In December I attended an economic forecast presentation at a luncheon for the local chapter of the Residential Real Estate Council. Our speaker was Mark Sprague, Director of Information Capital for Independence Title and an analyst and prolific writer and speaker on all things real estate.
As always, Mark’s presentation was extremely detailed, but I want to share some important highlights:
- The global economy has slowed and is projected to continue its slowdown in 2020, owing to a host of issues including:
- the trade dispute between the U.S. and China,
- uncertainty about Brexit and what impact it might have if/when it happens,
- political instability in Venezuela, Brazil, Italy, Turkey, and Eastern Europe,
- the fate of the USMCA (a little clearer now than a month ago),
- ongoing concerns in the Middle East — OPEC, Saudi Arabian oil (and other issues in that part of the world since Sprague’s presentation)
- Mark noted that U.S. job growth remains strong, and that the job market is strong enough that more people are quitting their jobs to take others than at any other time at least since 2001.
One of Sprague’s slides highlights Austin as being in very good company among other U.S. metropolitan areas in at least one important category:
Austin is the orange bar closest to the left end of that chart, among the most highly educated metros in the United States. That is a benefit for Central Texas as employers looking to move or expand search for a pool of qualified workers.
The United States is experiencing its longest economic expansion in history, and has added jobs for 100 consecutive months. Unemployment is at a 50-year low, and wages are rising the fastest rate in nine years. Moreover, although the pace of expansion (GDP growth) has slowed somewhat, the rate of Texas’ GDP growth in 2019 was almost 2 1/2 times that of the U.S. (And Texas’ job growth rate was just over 2.5 times the U.S. rate of change.)
Regarding real estate, the presentation included Mark’s assessment that “Housing industry nationally appears to have peaked. Texas housing industry still has room to grow.”
Mark’s comments about the Texas economy included:
- Both residential and commercial real estate sales remained stronger than expected in 2019.
- At the state level, single family and multifamily construction have slowed. Mark highlighted almost universal labor shortages as one of the reasons.
- Office and warehouse construction remain strong.
- Shortages of homes under $300,000 dragged down total home sales.
- Population expansion continues but not uniformly — only 12 cities out of 1,200 grew over the past 10 years.
- Job growth continues, also not uniformly. But here’s an important comparison of job growth for cities all over the country:
That chart helps to explain why we may feel very differently about the economy than much of what we read and hear in the national media.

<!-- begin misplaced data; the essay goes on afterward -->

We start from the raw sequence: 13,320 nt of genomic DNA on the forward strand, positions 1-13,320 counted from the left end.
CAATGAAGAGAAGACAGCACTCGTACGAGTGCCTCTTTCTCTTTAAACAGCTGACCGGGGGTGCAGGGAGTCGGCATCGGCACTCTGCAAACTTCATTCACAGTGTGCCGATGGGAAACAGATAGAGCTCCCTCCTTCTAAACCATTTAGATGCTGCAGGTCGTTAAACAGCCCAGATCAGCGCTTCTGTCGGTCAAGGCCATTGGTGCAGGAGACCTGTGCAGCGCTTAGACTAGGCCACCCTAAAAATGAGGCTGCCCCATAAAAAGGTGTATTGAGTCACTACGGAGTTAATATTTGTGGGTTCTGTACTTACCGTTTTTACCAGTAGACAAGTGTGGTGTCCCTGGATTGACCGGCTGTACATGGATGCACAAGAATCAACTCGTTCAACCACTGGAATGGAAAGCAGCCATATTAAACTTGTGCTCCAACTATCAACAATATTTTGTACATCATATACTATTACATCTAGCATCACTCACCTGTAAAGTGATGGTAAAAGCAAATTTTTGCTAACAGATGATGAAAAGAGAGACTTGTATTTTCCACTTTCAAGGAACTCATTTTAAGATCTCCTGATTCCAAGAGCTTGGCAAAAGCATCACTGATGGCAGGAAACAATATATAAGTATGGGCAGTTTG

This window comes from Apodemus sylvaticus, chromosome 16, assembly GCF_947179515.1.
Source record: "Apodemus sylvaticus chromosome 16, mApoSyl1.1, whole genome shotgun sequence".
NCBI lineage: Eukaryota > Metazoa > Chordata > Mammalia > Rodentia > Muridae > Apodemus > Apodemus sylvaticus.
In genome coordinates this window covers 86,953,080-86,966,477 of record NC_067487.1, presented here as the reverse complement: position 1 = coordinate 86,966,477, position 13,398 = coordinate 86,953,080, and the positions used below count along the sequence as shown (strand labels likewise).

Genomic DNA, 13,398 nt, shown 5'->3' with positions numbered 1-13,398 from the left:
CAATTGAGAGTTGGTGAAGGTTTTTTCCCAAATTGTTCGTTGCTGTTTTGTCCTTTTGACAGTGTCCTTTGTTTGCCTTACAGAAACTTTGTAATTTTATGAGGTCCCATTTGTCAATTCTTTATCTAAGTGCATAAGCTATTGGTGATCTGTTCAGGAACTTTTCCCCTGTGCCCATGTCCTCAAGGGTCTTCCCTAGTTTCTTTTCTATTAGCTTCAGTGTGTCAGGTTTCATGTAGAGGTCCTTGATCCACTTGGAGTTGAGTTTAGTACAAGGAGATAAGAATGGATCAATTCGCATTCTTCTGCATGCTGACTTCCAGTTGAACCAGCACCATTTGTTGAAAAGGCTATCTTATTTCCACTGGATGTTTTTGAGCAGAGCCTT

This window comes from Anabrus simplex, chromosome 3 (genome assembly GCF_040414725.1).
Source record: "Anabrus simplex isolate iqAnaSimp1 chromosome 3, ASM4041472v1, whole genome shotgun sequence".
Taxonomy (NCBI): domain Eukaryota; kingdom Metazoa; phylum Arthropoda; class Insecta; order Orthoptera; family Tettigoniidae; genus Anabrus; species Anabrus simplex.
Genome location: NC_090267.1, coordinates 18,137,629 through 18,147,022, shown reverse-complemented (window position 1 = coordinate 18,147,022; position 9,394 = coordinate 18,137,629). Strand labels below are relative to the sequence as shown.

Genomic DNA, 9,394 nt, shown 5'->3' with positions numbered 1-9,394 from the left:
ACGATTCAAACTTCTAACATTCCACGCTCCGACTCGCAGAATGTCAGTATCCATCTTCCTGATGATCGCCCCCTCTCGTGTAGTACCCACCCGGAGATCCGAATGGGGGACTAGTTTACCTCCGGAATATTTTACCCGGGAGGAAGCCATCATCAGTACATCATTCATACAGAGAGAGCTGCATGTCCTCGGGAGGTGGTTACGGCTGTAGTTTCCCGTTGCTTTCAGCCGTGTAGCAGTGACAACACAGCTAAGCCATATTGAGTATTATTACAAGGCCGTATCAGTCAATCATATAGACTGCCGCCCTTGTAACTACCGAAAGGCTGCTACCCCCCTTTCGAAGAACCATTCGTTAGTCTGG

And here is a deeper look at job growth in Austin in comparison with Texas and the United States:
You may need to stare at that graphic a bit to understand it, but if you do you’ll see that in almost all sectors the Austin metro outperformed the state and the country. The exceptions were Construction & Natural Resources, Financial Activities, and Education & Health Services. (And it appears that we created Government jobs at about the same pace as the state and national levels.)
For his audience of REALTORS®, Sprague made the point that job and population growth translate into demand for real estate (historically 1 home start for every 3 jobs created) and this chart confirms that fact:
Having skipped over a LOT of details along the way, I’ll cut to the chase. Here’s Mr. Sprague’s look-ahead on one slide:
Depending on the device you’re using to read this, that very dense slide may not be legible. The summary is:
- Our local/regional economy is expected to continue much like 2019.
- Growth issues that impede increasing housing supply — codes, permitting, etc. — are issues in Texas major metros, and tight inventory continues to push prices up.
- Interest rates will remain low, at least for the first part of the year. Sprague anticipates possibly one Fed rate increase late in the year.
- Job creation is strong, but the lack of qualified applicants results in tight labor markets in all sectors.
Obviously, I spend a lot of time on market analysis myself — looking at specific homes, neighborhoods and market segments for my clients and studying large market trends so that my consultations are built on deep understanding of our area. Mark Sprague adds a lot to that understanding. I have omitted 50-plus slides from his presentation but I have attempted to accurately summarize his key points that I think best apply here. I am completely responsible for any errors or misinterpretations (and Mark, if you read this and find errors, please weigh in so I can make any corrections needed).
I hope that this outlook is helpful. There will be more to come in my own analysis of our residential markets …. Stay tuned.
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